I'm a bright, motivated person who loves to learn and loves to pass that learning along. I served in the military out of high school, and then spent 15 years in IT, moving up the ladder from technical support to systems administrator to network engineer. I attended college whenever I could throughout my time in IT, however, and last year I left the IT world to attend the University of Texas full time; I'm currently a junior, pursuing a B.A. in English, and will move on to an M.F.A in creative writing after graduation.
My great love is reading and writing, and I'm looking forward to working with others and helping them develop their own appreciation for the joy that can be found in the written word, both in consumption and in creation. I'm also enthusiastic about history and science, and of course, if you're hoping for a career in IT I'm happy to get you started.
Education & Certification
Undergraduate Degree: The University of Texas at Austin - Current Undergrad, English
Gaming, Running, Reading, Writing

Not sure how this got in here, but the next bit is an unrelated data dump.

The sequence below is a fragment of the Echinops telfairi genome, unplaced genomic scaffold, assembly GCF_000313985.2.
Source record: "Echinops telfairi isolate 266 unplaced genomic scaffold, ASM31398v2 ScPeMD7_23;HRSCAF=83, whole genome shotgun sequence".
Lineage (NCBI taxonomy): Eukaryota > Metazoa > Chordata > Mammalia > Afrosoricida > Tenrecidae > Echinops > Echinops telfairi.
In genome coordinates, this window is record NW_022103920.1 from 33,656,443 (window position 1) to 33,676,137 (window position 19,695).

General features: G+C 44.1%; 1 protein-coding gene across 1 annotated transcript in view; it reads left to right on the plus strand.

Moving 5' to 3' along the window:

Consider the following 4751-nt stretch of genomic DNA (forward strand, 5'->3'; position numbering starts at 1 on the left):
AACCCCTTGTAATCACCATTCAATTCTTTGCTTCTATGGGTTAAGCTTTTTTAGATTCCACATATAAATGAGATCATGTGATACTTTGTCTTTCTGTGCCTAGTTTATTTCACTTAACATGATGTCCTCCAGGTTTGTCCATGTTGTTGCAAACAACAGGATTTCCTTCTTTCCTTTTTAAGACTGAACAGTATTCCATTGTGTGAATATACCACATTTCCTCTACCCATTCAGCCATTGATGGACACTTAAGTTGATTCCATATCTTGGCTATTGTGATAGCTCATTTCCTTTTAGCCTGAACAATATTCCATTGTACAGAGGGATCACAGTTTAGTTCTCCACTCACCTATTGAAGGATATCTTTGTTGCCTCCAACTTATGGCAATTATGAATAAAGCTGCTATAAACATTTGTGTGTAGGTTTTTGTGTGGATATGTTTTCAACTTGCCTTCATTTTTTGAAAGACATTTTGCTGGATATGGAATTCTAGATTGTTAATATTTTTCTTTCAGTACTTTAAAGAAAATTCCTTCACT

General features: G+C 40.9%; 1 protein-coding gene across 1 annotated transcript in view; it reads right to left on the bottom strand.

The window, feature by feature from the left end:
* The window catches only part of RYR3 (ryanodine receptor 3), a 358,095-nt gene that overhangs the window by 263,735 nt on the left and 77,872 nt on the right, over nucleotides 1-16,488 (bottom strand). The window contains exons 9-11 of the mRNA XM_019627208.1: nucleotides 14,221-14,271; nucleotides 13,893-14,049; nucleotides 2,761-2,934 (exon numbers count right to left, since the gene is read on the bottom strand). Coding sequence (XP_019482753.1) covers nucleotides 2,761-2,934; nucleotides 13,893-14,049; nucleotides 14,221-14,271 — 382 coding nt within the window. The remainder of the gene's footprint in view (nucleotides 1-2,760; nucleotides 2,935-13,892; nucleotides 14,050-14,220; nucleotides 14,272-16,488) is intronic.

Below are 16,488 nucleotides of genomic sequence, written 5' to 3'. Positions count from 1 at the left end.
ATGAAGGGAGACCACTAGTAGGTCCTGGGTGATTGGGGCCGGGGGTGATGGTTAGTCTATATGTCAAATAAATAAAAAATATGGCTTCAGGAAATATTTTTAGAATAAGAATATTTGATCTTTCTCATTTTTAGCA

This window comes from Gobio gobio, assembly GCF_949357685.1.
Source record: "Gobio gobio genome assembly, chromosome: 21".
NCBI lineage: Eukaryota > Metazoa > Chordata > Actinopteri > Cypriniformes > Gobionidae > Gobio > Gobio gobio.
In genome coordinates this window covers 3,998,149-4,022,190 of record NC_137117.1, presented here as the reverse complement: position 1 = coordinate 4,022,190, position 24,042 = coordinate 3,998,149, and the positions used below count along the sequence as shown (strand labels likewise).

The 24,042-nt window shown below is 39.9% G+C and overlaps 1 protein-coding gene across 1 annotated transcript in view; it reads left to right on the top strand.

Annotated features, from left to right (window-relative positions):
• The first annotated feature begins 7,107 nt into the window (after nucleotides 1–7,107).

College Level American Literature
High School English
High School Level American History
High School Level American Literature
High School Political Science
High School World History
High School Writing
Introduction to Fiction
Introduction to Poetry
ISEE-Lower Level Reading Comprehension
ISEE-Lower Level Verbal Reasoning
ISEE-Lower Level Writing
ISEE-Middle Level Reading Comprehension
ISEE-Middle Level Verbal Reasoning
ISEE-Middle Level Writing
ISEE-Upper Level Reading Comprehension
ISEE-Upper Level Verbal Reasoning
ISEE-Upper Level Writing
Technology and Coding
What is your teaching philosophy?
I believe that students learn best when the subject being studied can be connected to their lives; accordingly, I endeavor to provide learning aids that are of significance to them, such as reading passages that relate to their hobbies and interests.
What might you do in a typical first session with a student?
My first session would be spent getting to know the student and evaluating their level of knowledge in the subject matter.
How can you help a student become an independent learner?
The best way to help a student become an independent learner is to target their areas of interest; for example, if a reading student enjoys gaming, I would tailor the readings toward fiction based on games, or articles about those games.